Vape pen manufacturers are constantly coming up with new ways to try and entice potential customers, using everything from flavorful terpenes to mood-specific highs to draw people in. A couple years ago, when the erotic website Suicide Girls launched Zero, a specialty cartridge, it got a lot of attention — even for a marijuana vape marketed by tattooed girls in bikinis.
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Why was this cartridge so special? It was rich in tetrahydrocannabivarin, or THCV. Found in small amounts in some cannabis strains, THCV is thought to be involved in regulating satiety levels by determining how “rewarding” food is. Brands like Doug’s Varin and Flow Kana are capitalizing on consumer demand with the recent launch of products high in THCV, which is also thought to provide a “stimulating” high. Weed has generally been thought to increase appetite — but this could do just the opposite.
“The folks that I’ve talked to that have had experience with our products are pretty universally impressed,” says Paul Daley, chief science officer at California Cannabinoids, the brand behind Doug’s Varin. “We are getting reports of weight loss that are sustained.”
THCV has a wide range of potential health benefits, from its ability to help with Parkinson’s to its potential as a bone growth stimulating agent. But how does THCV work, and what other therapeutic effects are waiting to be discovered beneath the surface?
How do cannabinoids work?
Before diving into THCV, it’s best to understand what, exactly, the Endocannabinoid System really is.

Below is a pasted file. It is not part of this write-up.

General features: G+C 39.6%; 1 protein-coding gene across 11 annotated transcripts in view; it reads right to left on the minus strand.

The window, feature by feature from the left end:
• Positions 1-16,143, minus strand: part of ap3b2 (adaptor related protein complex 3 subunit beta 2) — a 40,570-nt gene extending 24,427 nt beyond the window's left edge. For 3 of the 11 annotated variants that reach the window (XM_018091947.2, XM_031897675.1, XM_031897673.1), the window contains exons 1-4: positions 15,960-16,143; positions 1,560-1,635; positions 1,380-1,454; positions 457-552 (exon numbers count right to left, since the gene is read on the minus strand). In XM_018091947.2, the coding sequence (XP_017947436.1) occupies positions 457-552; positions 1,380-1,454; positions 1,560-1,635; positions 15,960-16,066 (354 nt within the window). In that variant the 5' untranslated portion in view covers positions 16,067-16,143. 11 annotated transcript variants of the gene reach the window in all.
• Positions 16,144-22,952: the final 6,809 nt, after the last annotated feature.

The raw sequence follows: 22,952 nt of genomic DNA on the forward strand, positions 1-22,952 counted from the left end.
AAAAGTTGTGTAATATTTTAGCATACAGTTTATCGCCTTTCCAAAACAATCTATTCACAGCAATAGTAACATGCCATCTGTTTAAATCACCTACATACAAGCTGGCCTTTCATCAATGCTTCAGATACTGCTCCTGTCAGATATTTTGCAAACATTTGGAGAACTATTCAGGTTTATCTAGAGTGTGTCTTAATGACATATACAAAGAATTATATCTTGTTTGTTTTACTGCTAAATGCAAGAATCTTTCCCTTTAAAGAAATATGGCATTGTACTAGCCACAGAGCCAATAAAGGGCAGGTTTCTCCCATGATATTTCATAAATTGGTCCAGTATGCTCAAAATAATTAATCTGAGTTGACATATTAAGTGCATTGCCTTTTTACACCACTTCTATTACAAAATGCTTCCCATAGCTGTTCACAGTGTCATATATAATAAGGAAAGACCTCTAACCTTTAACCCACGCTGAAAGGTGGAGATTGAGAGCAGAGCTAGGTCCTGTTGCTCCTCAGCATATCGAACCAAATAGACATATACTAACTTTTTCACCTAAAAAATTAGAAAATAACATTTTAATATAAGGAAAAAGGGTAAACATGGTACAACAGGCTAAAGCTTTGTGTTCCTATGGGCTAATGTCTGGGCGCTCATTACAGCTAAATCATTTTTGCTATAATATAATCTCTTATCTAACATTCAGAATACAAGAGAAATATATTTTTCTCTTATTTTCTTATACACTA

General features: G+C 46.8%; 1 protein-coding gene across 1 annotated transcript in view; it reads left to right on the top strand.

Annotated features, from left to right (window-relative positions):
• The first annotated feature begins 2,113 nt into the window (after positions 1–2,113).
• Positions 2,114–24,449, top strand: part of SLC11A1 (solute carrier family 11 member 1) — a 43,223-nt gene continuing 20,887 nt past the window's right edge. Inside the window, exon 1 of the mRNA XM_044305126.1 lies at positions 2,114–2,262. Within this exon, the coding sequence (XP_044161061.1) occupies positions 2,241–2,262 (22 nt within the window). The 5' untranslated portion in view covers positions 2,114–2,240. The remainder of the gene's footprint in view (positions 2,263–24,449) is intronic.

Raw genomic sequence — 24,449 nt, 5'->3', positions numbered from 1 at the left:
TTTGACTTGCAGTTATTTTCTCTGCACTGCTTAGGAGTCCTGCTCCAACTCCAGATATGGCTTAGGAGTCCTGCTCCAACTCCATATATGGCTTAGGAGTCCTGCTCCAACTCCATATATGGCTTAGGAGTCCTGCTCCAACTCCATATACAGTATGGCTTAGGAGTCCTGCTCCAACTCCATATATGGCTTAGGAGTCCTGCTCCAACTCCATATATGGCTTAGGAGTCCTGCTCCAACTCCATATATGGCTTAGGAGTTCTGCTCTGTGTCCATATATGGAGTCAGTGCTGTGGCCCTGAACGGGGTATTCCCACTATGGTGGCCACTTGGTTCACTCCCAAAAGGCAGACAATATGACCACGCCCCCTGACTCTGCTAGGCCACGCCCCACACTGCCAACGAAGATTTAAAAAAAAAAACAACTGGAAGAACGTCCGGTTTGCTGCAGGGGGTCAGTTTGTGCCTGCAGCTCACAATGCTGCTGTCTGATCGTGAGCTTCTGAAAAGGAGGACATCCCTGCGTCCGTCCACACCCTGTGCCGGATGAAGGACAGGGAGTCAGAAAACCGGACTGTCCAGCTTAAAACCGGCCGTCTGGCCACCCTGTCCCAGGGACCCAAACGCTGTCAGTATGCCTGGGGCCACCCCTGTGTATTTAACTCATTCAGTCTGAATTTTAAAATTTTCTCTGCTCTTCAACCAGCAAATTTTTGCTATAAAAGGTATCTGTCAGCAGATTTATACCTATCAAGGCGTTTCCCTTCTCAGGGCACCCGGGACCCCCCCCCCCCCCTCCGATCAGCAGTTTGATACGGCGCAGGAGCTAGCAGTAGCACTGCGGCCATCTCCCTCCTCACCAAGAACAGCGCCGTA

“The purpose of the ECS is to create homeostasis, or balance, in the body,” says Dr. Patricia Frye, chief medical officer at HelloMD, a digital healthcare platform devoted to the cannabis industry. “It makes us eat, sleep, regulates mood, memory, balance, glucose and fat metabolism, it modulates our immune system — just about every neurotransmitter system in the body is regulated by the ECS.”
Two of the main players involved in the ECS are the CB1 and CB2 receptors. These receptors regulate homeostasis by allowing other compounds to bind to them. CB1 receptors are found in the central nervous system (CNS) and are thought to play a role in regulating perception, movement and memory. CB2 receptors are found in immune cells and are associated with regulating pain and inflammation.
Scientists quickly discovered these receptors were responsible for a wide range of functions including mood, pain sensation, memory processing and sleep. When THC — the cannabinoid that most often gets you high — binds to them, that’s when people experience being stoned.
When did people first start looking into THCV?
In 2004, a paper published by the International Association for Cannabis as Medicine threw THCV into the weight loss arena. They noted that pure THCV had “anorexic properties” comparable to the synthetic cannabinoid AM251, and is even effective at “very low doses.”
In 2006, the French pharmaceutical company Sanofi developed the drug rimonabant, which they were hoping to sell as an anti-obesity drug. Rimonabant functioned as a CB1 antagonist, binding to CB1 receptors and blocking further activity at the site.
A paper published a year later found that Rimonabant successfully reduced weight in overweight or obese patients. This raised the possibility that THCV, like other compounds that interfere with binding at the CB1 receptor site, may